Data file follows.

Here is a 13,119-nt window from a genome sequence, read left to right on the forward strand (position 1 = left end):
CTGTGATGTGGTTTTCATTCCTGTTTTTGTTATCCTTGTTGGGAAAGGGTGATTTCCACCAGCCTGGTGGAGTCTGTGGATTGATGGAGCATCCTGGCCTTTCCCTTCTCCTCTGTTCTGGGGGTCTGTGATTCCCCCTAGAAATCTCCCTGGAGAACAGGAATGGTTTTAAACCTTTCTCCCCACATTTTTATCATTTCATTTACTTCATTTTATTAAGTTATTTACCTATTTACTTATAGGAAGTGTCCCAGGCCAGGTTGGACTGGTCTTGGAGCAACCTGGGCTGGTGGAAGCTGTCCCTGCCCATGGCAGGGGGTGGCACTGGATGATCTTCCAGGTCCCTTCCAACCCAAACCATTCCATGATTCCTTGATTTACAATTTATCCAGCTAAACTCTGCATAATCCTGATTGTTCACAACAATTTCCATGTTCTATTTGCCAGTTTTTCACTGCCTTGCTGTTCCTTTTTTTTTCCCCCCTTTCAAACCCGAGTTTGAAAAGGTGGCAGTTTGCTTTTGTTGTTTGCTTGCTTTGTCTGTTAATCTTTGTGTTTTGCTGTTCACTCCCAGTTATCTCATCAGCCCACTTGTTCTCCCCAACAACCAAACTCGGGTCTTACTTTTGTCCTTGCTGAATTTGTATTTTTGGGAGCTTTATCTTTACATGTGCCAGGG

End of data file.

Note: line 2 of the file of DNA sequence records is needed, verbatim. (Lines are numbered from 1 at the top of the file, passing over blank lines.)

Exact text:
CTGTGATGTGGTTTTCATTCCTGTTTTTGTTATCCTTGTTGGGAAAGGGTGATTTCCACCAGCCTGGTGGAGTCTGTGGATTGATGGAGCATCCTGGCCTTTCCCTTCTCCTCTGTTCTGGGGGTCTGTGATTCCCCCTAGAAATCTCCCTGGAGAACAGGAATGGTTTTAAACCTTTCTCCCCACATTTTTATCATTTCATTTACTTCATTTTATTAAGTTATTTACCTATTTACTTATAGGAAGTGTCCCAGGCCAGGTTGGACTGGTCTTGGAGCAACCTGGGCTGGTGGAAGCTGTCCCTGCCCATGGCAGGGGGTGGCACTGGATGATCTTCCAGGTCCCTTCCAACCCAAACCATTCCATGATTCCTTGATTTACAATTTATCCAGCTAAACTCTGCATAATCCTGATTGTTCACAACAATTTCCATGTTCTATTTGCCAGTTTTTCACTGCCTTGCTGTTCCTTTTTTTTTCCCCCCTTTCAAACCCGAGTTTGAAAAGGTGGCAGTTTGCTTTTGTTGTTTGCTTGCTTTGTCTGTTAATCTTTGTGTTTTGCTGTTCACTCCCAGTTATCTCATCAGCCCACTTGTTCTCCCCAACAACCAAACTCGGGTCTTACTTTTGTCCTTGCTGAATTTGTATTTTTGGGAGCTTTATCTTTACATGTGCCAGGG